crookedvulture (1866146) writes "This season's recent string of graphics card launches continues with the Radeon R9 270. AMD's latest mid-range contender has a $179 asking price, and it comes with a free copy of Battlefield 4. It's also fast enough to play the game at 1080p resolution with ultra details. Like the bulk of AMD's new Radeons, the 270 isn't based on a new chip; it's just another spin on the Pitcairn GPU behind last year's Radeon HD 7870, this time with a tighter power envelope. But the new Radeon still delivers a smoother gaming experience than equivalent the GeForce, with lower frame latencies and higher FPS averages. And, unlike AMD's latest Hawaii-based Radeon R9 290 and 290X, the R9 270 is no louder than the competition. Speaking of rivals, the similarly priced GeForce GTX 660 has been around for more than a year. Nvidia may counter with an update of its own, just like it did with the GeForce GTX 780 Ti. The back and forth battle between the two graphics giants continues to deliver great value for gamers. As the next-gen consoles approach, it feels increasingly like PC gamers have it better than ever."
crookedvulture (1866146) writes "The back and forth battle for PC graphics supremacy is quite a thing to behold. Last week, Nvidia cut GeForce prices in response to the arrival of AMD's latest Radeons. That move caused AMD to rejigger its plans for the new Radeon R9 290, which debuted today with a higher default fan speed and faster performance than originally planned. This $399 card offers almost identical performance to AMD's flagship R9 290X for $150 less. Indeed, it's often faster than Nvidia's $1000 GeForce Titan. But the 290 also consumes a lot more power, and its fan spins up to 49 decibels under load. Fortunately, the acoustic profile isn't too grating. Radeon R9 290 isn't the only new graphics card due this week, either. Nvidia is scheduled to unveil its GeForce GTX 780 Ti on November 7, and that card could further upset the balance at the high end of the GPU market. As AMD and Nvidia trade blows, PC gamers seem to be the ones who benefit."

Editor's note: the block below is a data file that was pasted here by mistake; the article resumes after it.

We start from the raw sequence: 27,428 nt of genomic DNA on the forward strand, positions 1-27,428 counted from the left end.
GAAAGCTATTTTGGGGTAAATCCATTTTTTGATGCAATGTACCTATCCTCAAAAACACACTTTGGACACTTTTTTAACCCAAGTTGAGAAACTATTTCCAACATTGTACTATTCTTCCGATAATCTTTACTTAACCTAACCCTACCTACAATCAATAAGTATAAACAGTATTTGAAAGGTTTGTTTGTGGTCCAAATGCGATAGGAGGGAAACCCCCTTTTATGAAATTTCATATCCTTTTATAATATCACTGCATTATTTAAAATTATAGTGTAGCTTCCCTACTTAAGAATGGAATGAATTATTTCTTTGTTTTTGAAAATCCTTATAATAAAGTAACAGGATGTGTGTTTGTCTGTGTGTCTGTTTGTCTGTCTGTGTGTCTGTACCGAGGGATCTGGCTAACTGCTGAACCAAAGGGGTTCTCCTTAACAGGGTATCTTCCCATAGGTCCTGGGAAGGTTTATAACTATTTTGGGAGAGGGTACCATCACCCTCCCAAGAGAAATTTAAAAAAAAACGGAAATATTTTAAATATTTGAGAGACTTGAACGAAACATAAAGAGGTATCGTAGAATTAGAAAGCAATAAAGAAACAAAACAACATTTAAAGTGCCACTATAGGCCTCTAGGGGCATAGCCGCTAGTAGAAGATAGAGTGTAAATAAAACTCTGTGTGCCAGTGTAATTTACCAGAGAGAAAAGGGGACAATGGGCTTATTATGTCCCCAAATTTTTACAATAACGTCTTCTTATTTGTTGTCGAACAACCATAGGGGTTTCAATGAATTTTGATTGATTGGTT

crookedvulture (1866146) writes "The first reviews of AMD's Radeon R7 and R9 graphics cards have hit the web, revealing cards based on the same GPU technology used in the existing HD 7000 series. The R9 280X is basically a tweaked variant of the Radeon HD 7970 GHz priced at $300 instead of $400, while the R9 270X is a revised version of the Radeon HD 7870 for $200. Thanks largely to lower prices, the R9 models compare favorably to rival GeForce offerings, even if there's nothing exciting going on at the chip level. There's more intrigue with the Radeon R7 260X, which shares the same GPU silicon as the HD 7790 for only $140. Turns out that graphics chip has some secret functionality that's been exposed by the R7 260X, including advanced shaders, simplified multimonitor support, and a TrueAudio DSP block dedicated to audio processing. AMD's current drivers support the shaders and multimonitor mojo in the 7790 right now, and a future update promises to unlock the DSP. The R7 260X isn't nearly as appealing as the R9 cards, though. It's slower overall than not only GeForce 650 Ti Boost cards from Nvidia, but also AMD's own Radeon HD 7850 1GB. We're still waiting on the Radeon R9 290X, which will be the first graphics card based on AMD's next-gen Hawaii GPU."